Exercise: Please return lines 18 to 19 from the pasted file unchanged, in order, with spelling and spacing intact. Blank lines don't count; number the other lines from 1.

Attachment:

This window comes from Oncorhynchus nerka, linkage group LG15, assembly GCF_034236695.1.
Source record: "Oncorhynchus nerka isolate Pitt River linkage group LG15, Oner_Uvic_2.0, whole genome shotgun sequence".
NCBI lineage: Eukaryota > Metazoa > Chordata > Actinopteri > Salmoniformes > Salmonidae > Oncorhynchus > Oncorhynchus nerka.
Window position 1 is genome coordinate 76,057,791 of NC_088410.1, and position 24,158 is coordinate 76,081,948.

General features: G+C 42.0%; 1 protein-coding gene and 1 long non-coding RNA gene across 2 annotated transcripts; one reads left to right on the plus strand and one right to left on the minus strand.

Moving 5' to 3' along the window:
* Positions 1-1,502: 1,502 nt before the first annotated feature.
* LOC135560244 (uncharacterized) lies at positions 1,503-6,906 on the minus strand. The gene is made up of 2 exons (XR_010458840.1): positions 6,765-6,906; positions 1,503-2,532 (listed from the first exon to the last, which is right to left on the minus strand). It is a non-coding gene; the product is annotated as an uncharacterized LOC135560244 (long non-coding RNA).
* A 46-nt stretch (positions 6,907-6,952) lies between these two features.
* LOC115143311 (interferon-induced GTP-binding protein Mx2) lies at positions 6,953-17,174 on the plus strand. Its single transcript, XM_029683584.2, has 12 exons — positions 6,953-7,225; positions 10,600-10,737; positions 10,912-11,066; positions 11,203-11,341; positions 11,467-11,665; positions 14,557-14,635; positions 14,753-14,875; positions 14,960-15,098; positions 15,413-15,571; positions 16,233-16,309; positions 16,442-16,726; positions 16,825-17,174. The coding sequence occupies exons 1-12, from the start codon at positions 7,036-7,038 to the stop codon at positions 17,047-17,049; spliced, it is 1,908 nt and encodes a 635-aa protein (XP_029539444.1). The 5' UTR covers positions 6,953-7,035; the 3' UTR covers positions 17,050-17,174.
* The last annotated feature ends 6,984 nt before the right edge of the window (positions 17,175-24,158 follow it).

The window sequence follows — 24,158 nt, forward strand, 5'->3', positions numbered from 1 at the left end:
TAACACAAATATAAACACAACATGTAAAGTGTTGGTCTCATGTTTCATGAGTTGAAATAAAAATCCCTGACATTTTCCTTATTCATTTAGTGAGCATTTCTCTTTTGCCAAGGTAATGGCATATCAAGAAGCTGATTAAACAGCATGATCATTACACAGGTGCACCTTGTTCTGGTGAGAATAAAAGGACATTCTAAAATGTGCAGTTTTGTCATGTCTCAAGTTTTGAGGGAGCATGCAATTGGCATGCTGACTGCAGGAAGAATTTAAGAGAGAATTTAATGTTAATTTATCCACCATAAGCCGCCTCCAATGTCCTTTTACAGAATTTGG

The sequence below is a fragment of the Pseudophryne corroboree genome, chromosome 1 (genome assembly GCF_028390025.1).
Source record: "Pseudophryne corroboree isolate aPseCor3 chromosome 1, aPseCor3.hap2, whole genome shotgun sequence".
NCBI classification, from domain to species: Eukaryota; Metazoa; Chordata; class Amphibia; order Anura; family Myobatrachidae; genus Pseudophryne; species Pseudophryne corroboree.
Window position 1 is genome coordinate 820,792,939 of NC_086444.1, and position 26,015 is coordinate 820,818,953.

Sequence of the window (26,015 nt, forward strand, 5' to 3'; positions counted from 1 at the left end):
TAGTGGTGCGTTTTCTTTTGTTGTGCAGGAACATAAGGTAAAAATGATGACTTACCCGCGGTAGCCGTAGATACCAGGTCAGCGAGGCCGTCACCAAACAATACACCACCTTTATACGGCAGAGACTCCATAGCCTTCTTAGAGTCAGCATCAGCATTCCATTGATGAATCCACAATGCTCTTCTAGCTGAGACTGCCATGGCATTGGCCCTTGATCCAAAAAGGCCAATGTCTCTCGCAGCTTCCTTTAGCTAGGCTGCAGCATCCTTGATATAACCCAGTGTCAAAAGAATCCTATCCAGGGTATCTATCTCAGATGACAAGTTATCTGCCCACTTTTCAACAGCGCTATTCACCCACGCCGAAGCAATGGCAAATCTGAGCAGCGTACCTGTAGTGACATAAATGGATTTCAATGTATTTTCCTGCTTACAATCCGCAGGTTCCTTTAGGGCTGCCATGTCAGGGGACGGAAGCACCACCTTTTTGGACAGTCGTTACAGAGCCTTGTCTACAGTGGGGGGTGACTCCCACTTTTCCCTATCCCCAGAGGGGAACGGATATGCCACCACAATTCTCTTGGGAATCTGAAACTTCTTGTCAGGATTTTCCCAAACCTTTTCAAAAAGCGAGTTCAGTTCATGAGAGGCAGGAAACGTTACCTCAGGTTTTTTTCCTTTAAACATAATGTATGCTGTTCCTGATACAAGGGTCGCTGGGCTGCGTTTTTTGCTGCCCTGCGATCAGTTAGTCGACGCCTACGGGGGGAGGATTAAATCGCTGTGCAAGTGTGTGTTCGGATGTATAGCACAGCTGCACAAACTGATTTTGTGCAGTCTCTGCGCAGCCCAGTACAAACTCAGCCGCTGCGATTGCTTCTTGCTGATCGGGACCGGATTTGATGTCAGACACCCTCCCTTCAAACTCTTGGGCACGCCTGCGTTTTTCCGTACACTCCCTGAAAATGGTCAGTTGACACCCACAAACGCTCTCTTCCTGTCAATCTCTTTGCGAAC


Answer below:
Sequence of the window (26,015 nt, forward strand, 5' to 3'; positions counted from 1 at the left end):
TAGTGGTGCGTTTTCTTTTGTTGTGCAGGAACATAAGGTAAAAATGATGACTTACCCGCGGTAGCCGTAGATACCAGGTCAGCGAGGCCGTCACCAAACAATACACCACCTTTATACGGCAGAGACTCCATAGCCTTCTTAGAGTCAGCATCAGCATTCCATTGATGAATCCACAATGCTCTTCTAGCTGAGACTGCCATGGCATTGGCCCTTGATCCAAAAAGGCCAATGTCTCTCGCAGCTTCCTTTAGCTAGGCTGCAGCATCCTTGATATAACCCAGTGTCAAAAGAATCCTATCCAGGGTATCTATCTCAGATGACAAGTTATCTGCCCACTTTTCAACAGCGCTATTCACCCACGCCGAAGCAATGGCAAATCTGAGCAGCGTACCTGTAGTGACATAAATGGATTTCAATGTATTTTCCTGCTTACAATCCGCAGGTTCCTTTAGGGCTGCCATGTCAGGGGACGGAAGCACCACCTTTTTGGACAGTCGTTACAGAGCCTTGTCTACAGTGGGGGGTGACTCCCACTTTTCCCTATCCCCAGAGGGGAACGGATATGCCACCACAATTCTCTTGGGAATCTGAAACTTCTTGTCAGGATTTTCCCAAACCTTTTCAAAAAGCGAGTTCAGTTCATGAGAGGCAGGAAACGTTACCTCAGGTTTTTTTCCTTTAAACATAATGTATGCTGTTCCTGATACAAGGGTCGCTGGGCTGCGTTTTTTGCTGCCCTGCGATCAGTTAGTCGACGCCTACGGGGGGAGGATTAAATCGCTGTGCAAGTGTGTGTTCGGATGTATAGCACAGCTGCACAAACTGATTTTGTGCAGTCTCTGCGCAGCCCAGTACAAACTCAGCCGCTGCGATTGCTTCTTGCTGATCGGGACCGGATTTGATGTCAGACACCCTCCCTTCAAACTCTTGGGCACGCCTGCGTTTTTCCGTACACTCCCTGAAAATGGTCAGTTGACACCCACAAACGCTCTCTTCCTGTCAATCTCTTTGCGAAC